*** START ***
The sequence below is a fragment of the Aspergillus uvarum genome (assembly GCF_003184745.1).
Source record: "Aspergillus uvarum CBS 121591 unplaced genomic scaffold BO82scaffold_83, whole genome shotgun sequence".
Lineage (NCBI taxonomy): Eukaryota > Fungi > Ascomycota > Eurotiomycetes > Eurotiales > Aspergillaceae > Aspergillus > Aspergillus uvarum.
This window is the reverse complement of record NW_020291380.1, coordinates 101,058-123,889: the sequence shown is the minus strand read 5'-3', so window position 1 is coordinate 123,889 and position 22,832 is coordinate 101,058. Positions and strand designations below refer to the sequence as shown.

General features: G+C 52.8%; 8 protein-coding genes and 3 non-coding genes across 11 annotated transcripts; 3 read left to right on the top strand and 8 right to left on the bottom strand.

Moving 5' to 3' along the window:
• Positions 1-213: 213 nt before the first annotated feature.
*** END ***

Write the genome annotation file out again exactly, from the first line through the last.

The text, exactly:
The sequence below is a fragment of the Aspergillus uvarum genome (assembly GCF_003184745.1).
Source record: "Aspergillus uvarum CBS 121591 unplaced genomic scaffold BO82scaffold_83, whole genome shotgun sequence".
Lineage (NCBI taxonomy): Eukaryota > Fungi > Ascomycota > Eurotiomycetes > Eurotiales > Aspergillaceae > Aspergillus > Aspergillus uvarum.
This window is the reverse complement of record NW_020291380.1, coordinates 101,058-123,889: the sequence shown is the minus strand read 5'-3', so window position 1 is coordinate 123,889 and position 22,832 is coordinate 101,058. Positions and strand designations below refer to the sequence as shown.

General features: G+C 52.8%; 8 protein-coding genes and 3 non-coding genes across 11 annotated transcripts; 3 read left to right on the top strand and 8 right to left on the bottom strand.

Moving 5' to 3' along the window:
• Positions 1-213: 213 nt before the first annotated feature.